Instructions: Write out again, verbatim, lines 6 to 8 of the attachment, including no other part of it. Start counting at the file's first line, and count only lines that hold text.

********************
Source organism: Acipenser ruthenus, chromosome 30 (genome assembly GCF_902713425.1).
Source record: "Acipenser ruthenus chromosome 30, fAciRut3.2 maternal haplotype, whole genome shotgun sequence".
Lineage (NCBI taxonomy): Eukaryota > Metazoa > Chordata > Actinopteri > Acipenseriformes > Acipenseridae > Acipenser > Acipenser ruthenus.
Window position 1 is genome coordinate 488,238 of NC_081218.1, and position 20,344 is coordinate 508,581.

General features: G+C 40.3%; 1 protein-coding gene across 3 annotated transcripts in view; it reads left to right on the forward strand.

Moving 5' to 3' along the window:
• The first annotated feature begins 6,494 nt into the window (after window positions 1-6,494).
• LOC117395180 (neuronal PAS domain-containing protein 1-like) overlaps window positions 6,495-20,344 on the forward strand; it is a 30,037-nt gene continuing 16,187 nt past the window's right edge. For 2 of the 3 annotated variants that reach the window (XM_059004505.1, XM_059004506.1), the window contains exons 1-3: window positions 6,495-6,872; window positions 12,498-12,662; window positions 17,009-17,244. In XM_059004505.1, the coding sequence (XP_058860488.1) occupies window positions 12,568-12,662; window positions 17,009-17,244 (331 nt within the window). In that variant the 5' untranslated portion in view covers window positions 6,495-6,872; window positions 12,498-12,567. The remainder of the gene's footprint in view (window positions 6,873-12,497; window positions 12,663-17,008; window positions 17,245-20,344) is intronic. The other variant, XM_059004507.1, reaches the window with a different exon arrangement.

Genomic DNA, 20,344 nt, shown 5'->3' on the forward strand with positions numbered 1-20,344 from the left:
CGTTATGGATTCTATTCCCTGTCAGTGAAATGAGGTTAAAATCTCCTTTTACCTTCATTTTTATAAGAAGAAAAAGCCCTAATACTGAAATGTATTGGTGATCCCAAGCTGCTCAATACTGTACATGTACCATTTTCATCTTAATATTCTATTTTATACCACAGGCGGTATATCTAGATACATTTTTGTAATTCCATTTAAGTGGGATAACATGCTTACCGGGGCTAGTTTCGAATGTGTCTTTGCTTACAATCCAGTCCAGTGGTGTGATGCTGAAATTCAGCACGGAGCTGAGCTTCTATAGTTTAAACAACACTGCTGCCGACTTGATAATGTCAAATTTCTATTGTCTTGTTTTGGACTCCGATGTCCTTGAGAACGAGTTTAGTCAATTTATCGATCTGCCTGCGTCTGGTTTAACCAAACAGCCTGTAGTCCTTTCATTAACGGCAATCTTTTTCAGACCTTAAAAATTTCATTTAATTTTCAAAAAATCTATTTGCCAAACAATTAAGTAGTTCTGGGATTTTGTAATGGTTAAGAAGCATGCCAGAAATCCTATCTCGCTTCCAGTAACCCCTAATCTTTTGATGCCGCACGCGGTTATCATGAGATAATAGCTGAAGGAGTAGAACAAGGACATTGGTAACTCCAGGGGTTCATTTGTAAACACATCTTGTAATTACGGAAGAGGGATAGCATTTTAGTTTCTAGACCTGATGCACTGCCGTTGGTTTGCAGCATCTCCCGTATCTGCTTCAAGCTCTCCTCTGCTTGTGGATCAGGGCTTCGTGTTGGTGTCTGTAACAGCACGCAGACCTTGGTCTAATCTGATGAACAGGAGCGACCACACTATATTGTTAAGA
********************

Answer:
Moving 5' to 3' along the window:
• The first annotated feature begins 6,494 nt into the window (after window positions 1-6,494).
• LOC117395180 (neuronal PAS domain-containing protein 1-like) overlaps window positions 6,495-20,344 on the forward strand; it is a 30,037-nt gene continuing 16,187 nt past the window's right edge. For 2 of the 3 annotated variants that reach the window (XM_059004505.1, XM_059004506.1), the window contains exons 1-3: window positions 6,495-6,872; window positions 12,498-12,662; window positions 17,009-17,244. In XM_059004505.1, the coding sequence (XP_058860488.1) occupies window positions 12,568-12,662; window positions 17,009-17,244 (331 nt within the window). In that variant the 5' untranslated portion in view covers window positions 6,495-6,872; window positions 12,498-12,567. The remainder of the gene's footprint in view (window positions 6,873-12,497; window positions 12,663-17,008; window positions 17,245-20,344) is intronic. The other variant, XM_059004507.1, reaches the window with a different exon arrangement.